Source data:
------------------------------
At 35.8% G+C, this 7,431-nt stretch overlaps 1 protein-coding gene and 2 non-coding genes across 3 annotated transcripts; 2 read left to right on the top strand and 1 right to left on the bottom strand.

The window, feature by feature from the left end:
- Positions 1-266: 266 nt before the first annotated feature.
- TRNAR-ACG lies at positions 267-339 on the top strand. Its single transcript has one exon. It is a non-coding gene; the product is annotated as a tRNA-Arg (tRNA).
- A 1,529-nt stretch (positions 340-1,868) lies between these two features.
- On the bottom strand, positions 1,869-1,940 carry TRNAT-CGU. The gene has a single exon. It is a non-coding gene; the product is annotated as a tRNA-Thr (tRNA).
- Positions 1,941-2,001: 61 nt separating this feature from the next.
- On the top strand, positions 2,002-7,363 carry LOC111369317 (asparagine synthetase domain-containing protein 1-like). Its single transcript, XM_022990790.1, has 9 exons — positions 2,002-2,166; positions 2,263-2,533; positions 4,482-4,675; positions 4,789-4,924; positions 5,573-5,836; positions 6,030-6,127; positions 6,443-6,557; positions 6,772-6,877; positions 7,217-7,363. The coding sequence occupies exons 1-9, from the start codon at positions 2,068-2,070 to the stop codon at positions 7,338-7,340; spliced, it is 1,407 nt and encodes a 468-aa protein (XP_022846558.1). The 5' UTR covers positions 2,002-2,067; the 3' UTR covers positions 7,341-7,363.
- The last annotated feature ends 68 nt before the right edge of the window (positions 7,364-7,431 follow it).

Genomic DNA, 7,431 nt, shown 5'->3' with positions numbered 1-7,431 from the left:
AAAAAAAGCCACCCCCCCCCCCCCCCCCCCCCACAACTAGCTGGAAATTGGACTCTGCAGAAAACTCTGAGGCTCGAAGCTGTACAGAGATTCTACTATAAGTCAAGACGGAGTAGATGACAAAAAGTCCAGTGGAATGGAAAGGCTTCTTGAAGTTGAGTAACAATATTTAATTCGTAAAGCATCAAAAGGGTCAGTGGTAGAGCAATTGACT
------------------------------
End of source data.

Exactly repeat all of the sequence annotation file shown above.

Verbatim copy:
At 35.8% G+C, this 7,431-nt stretch overlaps 1 protein-coding gene and 2 non-coding genes across 3 annotated transcripts; 2 read left to right on the top strand and 1 right to left on the bottom strand.

The window, feature by feature from the left end:
- Positions 1-266: 266 nt before the first annotated feature.
- TRNAR-ACG lies at positions 267-339 on the top strand. Its single transcript has one exon. It is a non-coding gene; the product is annotated as a tRNA-Arg (tRNA).
- A 1,529-nt stretch (positions 340-1,868) lies between these two features.
- On the bottom strand, positions 1,869-1,940 carry TRNAT-CGU. The gene has a single exon. It is a non-coding gene; the product is annotated as a tRNA-Thr (tRNA).
- Positions 1,941-2,001: 61 nt separating this feature from the next.
- On the top strand, positions 2,002-7,363 carry LOC111369317 (asparagine synthetase domain-containing protein 1-like). Its single transcript, XM_022990790.1, has 9 exons — positions 2,002-2,166; positions 2,263-2,533; positions 4,482-4,675; positions 4,789-4,924; positions 5,573-5,836; positions 6,030-6,127; positions 6,443-6,557; positions 6,772-6,877; positions 7,217-7,363. The coding sequence occupies exons 1-9, from the start codon at positions 2,068-2,070 to the stop codon at positions 7,338-7,340; spliced, it is 1,407 nt and encodes a 468-aa protein (XP_022846558.1). The 5' UTR covers positions 2,002-2,067; the 3' UTR covers positions 7,341-7,363.
- The last annotated feature ends 68 nt before the right edge of the window (positions 7,364-7,431 follow it).

Genomic DNA, 7,431 nt, shown 5'->3' with positions numbered 1-7,431 from the left:
AAAAAAAGCCACCCCCCCCCCCCCCCCCCCCCACAACTAGCTGGAAATTGGACTCTGCAGAAAACTCTGAGGCTCGAAGCTGTACAGAGATTCTACTATAAGTCAAGACGGAGTAGATGACAAAAAGTCCAGTGGAATGGAAAGGCTTCTTGAAGTTGAGTAACAATATTTAATTCGTAAAGCATCAAAAGGGTCAGTGGTAGAGCAATTGACT